|Every garden needs a nandina, just like every boy needs a dog who loves him no matter what. Loyal and forgiving, possessed of much personality, and almost as common as azaleas in gardens of a certain age, these shrubs will grow literally anywhere. When I was invited to help bring a 1940’s look to plants for the movie, ‘My Dog Skip’, I gained new respect for the Southern garden favorite, Nandina domestica, or ‘Heavenly Bamboo’.
We needed more plants for more movie sets than we could afford and a kind Cantonian offered a row of nandinas, ours for the digging. Labor came cheaper than plants (not that any could be found as fine as these) so we dug up twenty-five and potted them. Voila! a traveling hedge – sturdy segmented canes studded with complex leaflets in every shade of green plus red and purple. Mulched so they looked planted, those nandinas sat next to antebellum front porches and modest back doors, just as they did in that decade. But because it’s the movies, the durable nandinas also did duty as camouflage for modern air conditioners and even screened a dog trainer so ‘Skip’ could get his cue. These tough plants rode around in a truck for six weeks and got watered at night if at all, yet they barely wilted, and hardly dropped a leaf. At the end of the project, the plants were in good enough shape to use in replanting landscapes used in the film. Except, of course, for the one in my front yard.
No soil, wet or dry, can stop a Nandina’s roots; sunny cool exposures bring out the best in leaf color and berry number, but shade is fine, too, to feature its distinct form and segmented canes that do look bambooish. In more moderate conditions, the species thrives, delivering fine texture, a range of colored leaves at different stages and seasons, discreet, creamy white flowers, and those grand red berries. The clusters hang on for months, slowly turning bright red by fall to be savoured by birds through the winter. There is a variety ‘Alba’ with greenish white berries, an oddity prized by some and vilified by others as freakish.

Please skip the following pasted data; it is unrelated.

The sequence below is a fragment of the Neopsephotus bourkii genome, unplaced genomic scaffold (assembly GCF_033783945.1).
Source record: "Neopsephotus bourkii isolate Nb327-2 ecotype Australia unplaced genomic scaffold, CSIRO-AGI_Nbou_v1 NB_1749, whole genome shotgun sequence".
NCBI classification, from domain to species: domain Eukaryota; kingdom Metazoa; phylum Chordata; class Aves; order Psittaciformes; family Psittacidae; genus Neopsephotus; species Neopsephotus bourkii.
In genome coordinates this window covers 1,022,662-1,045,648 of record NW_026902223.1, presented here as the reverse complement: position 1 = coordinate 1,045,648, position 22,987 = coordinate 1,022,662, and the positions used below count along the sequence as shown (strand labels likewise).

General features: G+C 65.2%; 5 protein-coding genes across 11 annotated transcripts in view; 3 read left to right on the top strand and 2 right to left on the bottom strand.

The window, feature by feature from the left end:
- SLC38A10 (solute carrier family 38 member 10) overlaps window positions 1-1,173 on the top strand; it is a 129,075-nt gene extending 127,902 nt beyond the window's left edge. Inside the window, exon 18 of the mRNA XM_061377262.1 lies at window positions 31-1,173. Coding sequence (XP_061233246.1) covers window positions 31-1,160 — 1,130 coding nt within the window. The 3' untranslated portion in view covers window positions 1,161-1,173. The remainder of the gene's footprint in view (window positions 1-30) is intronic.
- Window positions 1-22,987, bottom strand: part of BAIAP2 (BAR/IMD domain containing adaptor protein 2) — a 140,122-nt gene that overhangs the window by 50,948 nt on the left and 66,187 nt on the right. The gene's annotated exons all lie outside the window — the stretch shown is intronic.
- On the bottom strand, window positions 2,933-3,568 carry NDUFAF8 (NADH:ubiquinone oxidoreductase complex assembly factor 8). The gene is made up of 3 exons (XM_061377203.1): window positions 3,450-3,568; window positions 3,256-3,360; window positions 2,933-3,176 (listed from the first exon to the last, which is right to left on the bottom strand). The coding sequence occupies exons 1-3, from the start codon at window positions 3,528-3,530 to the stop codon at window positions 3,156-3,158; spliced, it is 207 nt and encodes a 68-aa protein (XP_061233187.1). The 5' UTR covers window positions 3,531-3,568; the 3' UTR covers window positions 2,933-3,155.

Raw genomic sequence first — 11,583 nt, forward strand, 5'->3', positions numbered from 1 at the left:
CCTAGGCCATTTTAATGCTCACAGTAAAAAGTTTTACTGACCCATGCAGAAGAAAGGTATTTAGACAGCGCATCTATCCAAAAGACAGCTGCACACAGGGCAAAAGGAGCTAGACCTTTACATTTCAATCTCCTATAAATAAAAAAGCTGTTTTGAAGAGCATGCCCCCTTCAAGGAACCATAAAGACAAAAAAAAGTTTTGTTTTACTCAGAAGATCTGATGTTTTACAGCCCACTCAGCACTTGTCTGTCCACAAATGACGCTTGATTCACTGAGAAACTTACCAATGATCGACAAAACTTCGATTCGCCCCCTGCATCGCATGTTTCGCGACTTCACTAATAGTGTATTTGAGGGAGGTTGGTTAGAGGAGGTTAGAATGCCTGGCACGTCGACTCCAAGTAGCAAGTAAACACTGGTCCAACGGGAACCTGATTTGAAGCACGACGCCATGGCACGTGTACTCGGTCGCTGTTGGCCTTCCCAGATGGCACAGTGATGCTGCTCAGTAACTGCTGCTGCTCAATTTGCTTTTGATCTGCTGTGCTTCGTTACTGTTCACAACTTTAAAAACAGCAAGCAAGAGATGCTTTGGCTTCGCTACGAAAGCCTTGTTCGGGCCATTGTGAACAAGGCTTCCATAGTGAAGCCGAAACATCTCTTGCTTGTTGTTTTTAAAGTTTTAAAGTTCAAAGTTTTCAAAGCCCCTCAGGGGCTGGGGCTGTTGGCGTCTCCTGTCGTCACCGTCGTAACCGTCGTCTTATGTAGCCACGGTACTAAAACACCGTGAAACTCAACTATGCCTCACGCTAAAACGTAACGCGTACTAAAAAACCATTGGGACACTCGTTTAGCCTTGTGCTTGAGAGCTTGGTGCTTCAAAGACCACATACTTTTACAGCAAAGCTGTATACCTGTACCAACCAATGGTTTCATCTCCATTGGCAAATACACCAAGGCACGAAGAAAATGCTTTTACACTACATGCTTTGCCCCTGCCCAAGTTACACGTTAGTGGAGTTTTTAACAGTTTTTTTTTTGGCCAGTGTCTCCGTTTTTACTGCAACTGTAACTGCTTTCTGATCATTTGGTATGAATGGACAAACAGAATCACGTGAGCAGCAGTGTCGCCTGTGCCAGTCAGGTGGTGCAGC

Versatility could be Nandina’s pseudonym, and may explain the continued popularity of this Asian native. The classic specimen is evergreen and grows into a 6x4 ft. clump of canes, with new leaf tips and some mature leaflets showing nice red color and berry clusters bigger than your palm. Hedges and foundation plantings abound with Nandinas in traditional older and cottage gardens. But newer varieties offer smaller sizes and better leaf color. All are excellent plants for mass plantings, borders, as specimen plants and in containers.
Though many established Nandinas are often ignored by their satisfied owners, they benefit from annual fertilization with a balanced formula. Where conditions are very wet and hot, use a fertilizer high in phosphorus once each spring to promote berry production. To cultivate Nandina domestica’s best assets, prune it every few years to remove the oldest canes. Smaller varieties are smaller and slower growing, and need no pruning except to shape and remove any dead twigs.
Selections of N. domestica worth growing for easy fall color:
‘Compacta’ Called Dwarf Nandina, grows to 3 feet tall, sends out lots of underground stolens to form dense clumps; finely cut leaves
‘Harbour Dwarf’ Less than two feet tall, spreads wider to make excellent ground cover; brash orange leaves in winter
‘Nana’ 1 or 2 feet tall, an oddball with mottled, sometimes twisted leaves; leaves colored green, yellow, shades of purple
‘Moyers Red’ 4 feet tall, big leaves; bright red fall color in cooler areas
‘Gulf Stream’ 2-3 feet tall, bronze and green leaves turning red in winter.
Parts of this blog were contained in a shrub profile I wrote for MS Gardener magazine in 2002.